Burke, W. & Press, N. Genetics as a tool to improve cancer outcomes: ethics and policy. Nature Rev. Cancer 6, 476-482
ABSTRACT Genetic research is rapidly increasing the opportunities for the detection of inherited cancer risk. Clinicians and policy makers must ensure the adequate evaluation of the benefits and harms of this new area of practice, address the challenges of family-based detection of individuals at risk and develop practice guidelines and educational strategies that are responsive to rapidly changing knowledge. When the benefits of testing are well established, efforts must also be made to ensure access to genetic services for all who can benefit.
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- "These findings highlight the importance of evaluating participant willingness a priori to receive such information and discussing implications of results. Several authors (Bookman et al., 2006; Burke and Press, 2006) have drafted guidelines regarding the selection of individuals for genetic testing and a program of individualized assessments to discuss testing and dissemination. Our study, which assessed the opinions of a subset of individuals from the Seattle C-CFR, was conducted as an initial step in this process of disclosure for participants enrolled in the cancer registry. "
ABSTRACT: Recent developments in genetic testing allow us to detect individuals with inherited susceptibility to some cancers. Genetic testing to identify carriers of cancer-related mutations may help lower risk by encouraging preventive behaviors and surveillance. This study assessed willingness of colon cancer cases and relatives to receive genetic information that may indicate an increased risk for cancer, to whom they would disclose genetic information, and whether receiving genetic test results may influence future prevention behaviors among individuals enrolled in the Seattle Colorectal Cancer Family Registry. Incident invasive colorectal cancer cases were identified from the Puget Sound Surveillance Epidemiology and End Results (SEER) registry. In 2007, a sequential sample of cases and relatives (n = 147) were asked to respond to a questionnaire addressing study aims. The questionnaire was administered during a baseline or 5-year follow-up interview. Patterns of response to each statement were similar between colorectal cancer cases and relatives. Both colorectal cases (95%) and relatives (95%) reported willingness to receive genetic information. Nearly all participants would tell their doctor the results of a genetic test (99% of cases; 98% of relatives), and all married participants would tell their spouses. Cases (96%) anticipated being slightly more likely than relatives (90%) to change their cancer screening behavior, but this difference was not statistically significant (p = 0.33). A high percentage of both colorectal cancer cases and relatives sampled from the Seattle Colorectal Cancer Family Registry are interested in identifying their genetic status, discussing their genetic status with their family and doctor, and adopting behavioral changes that may reduce cancer risk.Genetic Testing 10/2008; 12(3):415-20. DOI:10.1089/gte.2008.0007 · 1.65 Impact Factor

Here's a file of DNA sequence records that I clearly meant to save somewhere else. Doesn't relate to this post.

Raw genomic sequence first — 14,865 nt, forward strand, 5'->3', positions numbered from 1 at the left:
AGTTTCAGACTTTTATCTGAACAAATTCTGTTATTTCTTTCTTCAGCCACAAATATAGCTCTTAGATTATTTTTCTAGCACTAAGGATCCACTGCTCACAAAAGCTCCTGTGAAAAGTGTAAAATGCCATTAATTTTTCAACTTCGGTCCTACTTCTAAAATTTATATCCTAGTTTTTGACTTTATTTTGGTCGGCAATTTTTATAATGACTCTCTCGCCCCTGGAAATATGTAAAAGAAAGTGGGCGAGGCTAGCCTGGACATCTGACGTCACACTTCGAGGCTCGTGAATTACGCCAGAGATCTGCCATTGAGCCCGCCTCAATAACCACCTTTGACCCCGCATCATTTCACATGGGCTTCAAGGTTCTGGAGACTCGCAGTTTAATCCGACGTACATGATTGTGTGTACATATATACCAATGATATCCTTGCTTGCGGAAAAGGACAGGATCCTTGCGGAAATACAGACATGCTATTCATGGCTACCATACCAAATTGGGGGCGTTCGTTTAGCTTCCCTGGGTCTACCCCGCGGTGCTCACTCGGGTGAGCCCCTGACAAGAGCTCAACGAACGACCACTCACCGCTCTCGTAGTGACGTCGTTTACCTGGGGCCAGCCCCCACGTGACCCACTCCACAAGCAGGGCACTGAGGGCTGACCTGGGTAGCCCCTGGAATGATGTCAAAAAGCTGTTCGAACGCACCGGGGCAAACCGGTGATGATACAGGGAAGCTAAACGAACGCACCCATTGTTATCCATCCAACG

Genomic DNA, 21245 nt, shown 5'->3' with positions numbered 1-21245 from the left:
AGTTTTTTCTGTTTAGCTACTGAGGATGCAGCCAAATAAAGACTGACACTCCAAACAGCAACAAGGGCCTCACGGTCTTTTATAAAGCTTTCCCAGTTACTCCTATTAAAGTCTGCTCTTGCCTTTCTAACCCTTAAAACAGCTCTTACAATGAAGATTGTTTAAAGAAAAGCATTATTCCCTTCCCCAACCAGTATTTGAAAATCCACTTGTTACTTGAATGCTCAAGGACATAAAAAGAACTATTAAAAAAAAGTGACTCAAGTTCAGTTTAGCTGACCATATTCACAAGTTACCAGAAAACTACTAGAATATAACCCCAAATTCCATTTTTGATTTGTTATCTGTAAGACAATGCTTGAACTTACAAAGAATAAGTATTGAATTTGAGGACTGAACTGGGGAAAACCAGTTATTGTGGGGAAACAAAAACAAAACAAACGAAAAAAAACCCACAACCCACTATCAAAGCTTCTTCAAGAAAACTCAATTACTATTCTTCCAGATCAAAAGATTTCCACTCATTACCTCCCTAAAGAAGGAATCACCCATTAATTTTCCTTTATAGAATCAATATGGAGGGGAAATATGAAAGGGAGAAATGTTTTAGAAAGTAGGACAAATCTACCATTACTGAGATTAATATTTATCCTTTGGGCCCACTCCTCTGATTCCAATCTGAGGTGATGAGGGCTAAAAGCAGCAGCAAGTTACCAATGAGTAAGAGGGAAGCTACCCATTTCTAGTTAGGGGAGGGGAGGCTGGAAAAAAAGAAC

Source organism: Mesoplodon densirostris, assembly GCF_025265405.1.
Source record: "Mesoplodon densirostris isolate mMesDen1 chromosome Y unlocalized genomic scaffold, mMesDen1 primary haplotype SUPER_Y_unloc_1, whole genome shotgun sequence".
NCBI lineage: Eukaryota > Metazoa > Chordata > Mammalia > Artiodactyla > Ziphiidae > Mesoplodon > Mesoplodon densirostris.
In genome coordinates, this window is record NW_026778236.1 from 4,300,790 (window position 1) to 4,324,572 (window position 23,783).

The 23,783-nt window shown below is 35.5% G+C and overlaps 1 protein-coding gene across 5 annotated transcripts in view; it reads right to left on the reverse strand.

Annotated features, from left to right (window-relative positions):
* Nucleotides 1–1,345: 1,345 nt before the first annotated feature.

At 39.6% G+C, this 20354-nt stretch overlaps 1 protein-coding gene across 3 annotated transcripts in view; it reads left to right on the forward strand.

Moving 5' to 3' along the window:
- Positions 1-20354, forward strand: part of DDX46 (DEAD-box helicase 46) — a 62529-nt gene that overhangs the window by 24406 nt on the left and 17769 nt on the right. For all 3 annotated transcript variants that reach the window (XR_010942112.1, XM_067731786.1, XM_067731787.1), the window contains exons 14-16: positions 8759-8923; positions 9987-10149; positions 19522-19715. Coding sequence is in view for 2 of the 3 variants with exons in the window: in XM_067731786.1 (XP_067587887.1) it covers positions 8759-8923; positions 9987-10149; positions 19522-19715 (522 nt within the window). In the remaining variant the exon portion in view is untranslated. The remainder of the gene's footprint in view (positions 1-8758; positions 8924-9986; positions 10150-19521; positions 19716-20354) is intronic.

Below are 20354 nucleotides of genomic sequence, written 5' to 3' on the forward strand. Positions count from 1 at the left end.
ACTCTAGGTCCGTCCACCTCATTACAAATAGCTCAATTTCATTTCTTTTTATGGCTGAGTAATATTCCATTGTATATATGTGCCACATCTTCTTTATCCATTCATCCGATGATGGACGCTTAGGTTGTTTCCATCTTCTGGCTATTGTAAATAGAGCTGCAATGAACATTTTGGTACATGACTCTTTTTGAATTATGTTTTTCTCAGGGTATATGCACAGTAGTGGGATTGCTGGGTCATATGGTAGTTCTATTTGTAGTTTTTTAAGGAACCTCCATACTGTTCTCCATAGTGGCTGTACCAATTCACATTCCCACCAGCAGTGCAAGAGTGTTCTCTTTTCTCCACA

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ABSTRACT: Many studies have shown that organism is mostly sensitive to different influences in pre- and postnatal periods of ontogenesis. During the critical periods of development, these influences induce changes in the organism that relate to ontogenetic plasticity and lead to permanent changes in structure and function of different organs and systems of the organism. It is suggested that the main molecular mechanisms of so-called “ontogenetic programming” are based on changes that occur on the epigenetic level, including changes in the genetic expression not connected with modifications of DNA structure. The present review deals with experimental and epidemiologic evidences of the role of epigenetic processes in aging and determination of susceptibility to some age-related diseases, such as cancer, cardiovascular and neurodegenerative diseases, and insulin-independent diabetes. Keywordsage-related diseases–programming–aging–epigenetic modificationsRussian Journal of Developmental Biology 01/2011; 42(1):25-42. DOI:10.1134/S1062360411010127 · 0.22 Impact Factor
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ABSTRACT: The Human Genome Project and the ensuing International HapMap Project were largely motivated by human health issues. But the distance from a DNA sequence variation to a novel disease gene is considerable; for complex diseases, closing this gap hinges on the premise that they arise mainly from heritable causes. Using cancer as an example of complex disease, we examine the scientific evidence for the hypothesis that human diseases result from interactions between genetic variants and the environment.Nature Reviews Genetics 01/2007; 7(12):958-65. DOI:10.1038/nrg2009 · 39.79 Impact Factor